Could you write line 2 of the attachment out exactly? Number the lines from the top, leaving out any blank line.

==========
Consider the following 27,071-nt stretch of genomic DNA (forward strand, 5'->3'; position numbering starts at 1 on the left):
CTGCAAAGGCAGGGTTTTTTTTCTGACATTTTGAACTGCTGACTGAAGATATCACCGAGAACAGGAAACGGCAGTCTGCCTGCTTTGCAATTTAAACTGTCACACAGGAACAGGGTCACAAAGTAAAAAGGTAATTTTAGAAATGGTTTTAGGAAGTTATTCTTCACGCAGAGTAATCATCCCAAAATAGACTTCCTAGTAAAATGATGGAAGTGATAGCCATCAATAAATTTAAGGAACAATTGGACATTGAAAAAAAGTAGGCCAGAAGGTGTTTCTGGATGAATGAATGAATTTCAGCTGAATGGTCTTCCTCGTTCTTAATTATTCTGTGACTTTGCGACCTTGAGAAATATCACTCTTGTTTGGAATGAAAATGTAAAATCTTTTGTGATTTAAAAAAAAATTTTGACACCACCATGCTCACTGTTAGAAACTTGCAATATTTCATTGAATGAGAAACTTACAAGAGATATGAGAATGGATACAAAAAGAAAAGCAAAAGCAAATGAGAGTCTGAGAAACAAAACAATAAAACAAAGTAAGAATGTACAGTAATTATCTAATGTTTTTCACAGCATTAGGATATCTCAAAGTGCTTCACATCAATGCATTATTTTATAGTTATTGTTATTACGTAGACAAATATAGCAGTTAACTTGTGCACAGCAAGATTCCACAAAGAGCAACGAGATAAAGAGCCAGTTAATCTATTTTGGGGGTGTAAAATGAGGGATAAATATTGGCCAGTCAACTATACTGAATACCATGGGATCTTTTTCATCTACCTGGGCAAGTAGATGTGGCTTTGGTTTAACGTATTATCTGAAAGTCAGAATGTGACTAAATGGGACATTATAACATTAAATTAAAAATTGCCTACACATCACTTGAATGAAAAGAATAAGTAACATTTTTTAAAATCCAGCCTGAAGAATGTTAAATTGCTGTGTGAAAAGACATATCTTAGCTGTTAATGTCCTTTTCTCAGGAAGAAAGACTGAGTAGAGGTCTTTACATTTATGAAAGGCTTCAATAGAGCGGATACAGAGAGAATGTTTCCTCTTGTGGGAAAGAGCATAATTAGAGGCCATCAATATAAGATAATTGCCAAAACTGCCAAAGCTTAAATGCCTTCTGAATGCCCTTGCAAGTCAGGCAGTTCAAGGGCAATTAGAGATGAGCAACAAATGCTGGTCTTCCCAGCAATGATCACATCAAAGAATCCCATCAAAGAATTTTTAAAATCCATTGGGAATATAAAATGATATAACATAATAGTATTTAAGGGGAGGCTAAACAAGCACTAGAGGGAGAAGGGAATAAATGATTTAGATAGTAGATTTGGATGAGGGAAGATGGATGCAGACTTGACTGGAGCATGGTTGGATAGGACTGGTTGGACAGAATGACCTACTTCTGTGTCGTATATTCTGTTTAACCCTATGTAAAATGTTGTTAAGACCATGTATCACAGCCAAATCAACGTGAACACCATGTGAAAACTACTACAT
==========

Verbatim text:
CTGCAAAGGCAGGGTTTTTTTTCTGACATTTTGAACTGCTGACTGAAGATATCACCGAGAACAGGAAACGGCAGTCTGCCTGCTTTGCAATTTAAACTGTCACACAGGAACAGGGTCACAAAGTAAAAAGGTAATTTTAGAAATGGTTTTAGGAAGTTATTCTTCACGCAGAGTAATCATCCCAAAATAGACTTCCTAGTAAAATGATGGAAGTGATAGCCATCAATAAATTTAAGGAACAATTGGACATTGAAAAAAAGTAGGCCAGAAGGTGTTTCTGGATGAATGAATGAATTTCAGCTGAATGGTCTTCCTCGTTCTTAATTATTCTGTGACTTTGCGACCTTGAGAAATATCACTCTTGTTTGGAATGAAAATGTAAAATCTTTTGTGATTTAAAAAAAAATTTTGACACCACCATGCTCACTGTTAGAAACTTGCAATATTTCATTGAATGAGAAACTTACAAGAGATATGAGAATGGATACAAAAAGAAAAGCAAAAGCAAATGAGAGTCTGAGAAACAAAACAATAAAACAAAGTAAGAATGTACAGTAATTATCTAATGTTTTTCACAGCATTAGGATATCTCAAAGTGCTTCACATCAATGCATTATTTTATAGTTATTGTTATTACGTAGACAAATATAGCAGTTAACTTGTGCACAGCAAGATTCCACAAAGAGCAACGAGATAAAGAGCCAGTTAATCTATTTTGGGGGTGTAAAATGAGGGATAAATATTGGCCAGTCAACTATACTGAATACCATGGGATCTTTTTCATCTACCTGGGCAAGTAGATGTGGCTTTGGTTTAACGTATTATCTGAAAGTCAGAATGTGACTAAATGGGACATTATAACATTAAATTAAAAATTGCCTACACATCACTTGAATGAAAAGAATAAGTAACATTTTTTAAAATCCAGCCTGAAGAATGTTAAATTGCTGTGTGAAAAGACATATCTTAGCTGTTAATGTCCTTTTCTCAGGAAGAAAGACTGAGTAGAGGTCTTTACATTTATGAAAGGCTTCAATAGAGCGGATACAGAGAGAATGTTTCCTCTTGTGGGAAAGAGCATAATTAGAGGCCATCAATATAAGATAATTGCCAAAACTGCCAAAGCTTAAATGCCTTCTGAATGCCCTTGCAAGTCAGGCAGTTCAAGGGCAATTAGAGATGAGCAACAAATGCTGGTCTTCCCAGCAATGATCACATCAAAGAATCCCATCAAAGAATTTTTAAAATCCATTGGGAATATAAAATGATATAACATAATAGTATTTAAGGGGAGGCTAAACAAGCACTAGAGGGAGAAGGGAATAAATGATTTAGATAGTAGATTTGGATGAGGGAAGATGGATGCAGACTTGACTGGAGCATGGTTGGATAGGACTGGTTGGACAGAATGACCTACTTCTGTGTCGTATATTCTGTTTAACCCTATGTAAAATGTTGTTAAGACCATGTATCACAGCCAAATCAACGTGAACACCATGTGAAAACTACTACAT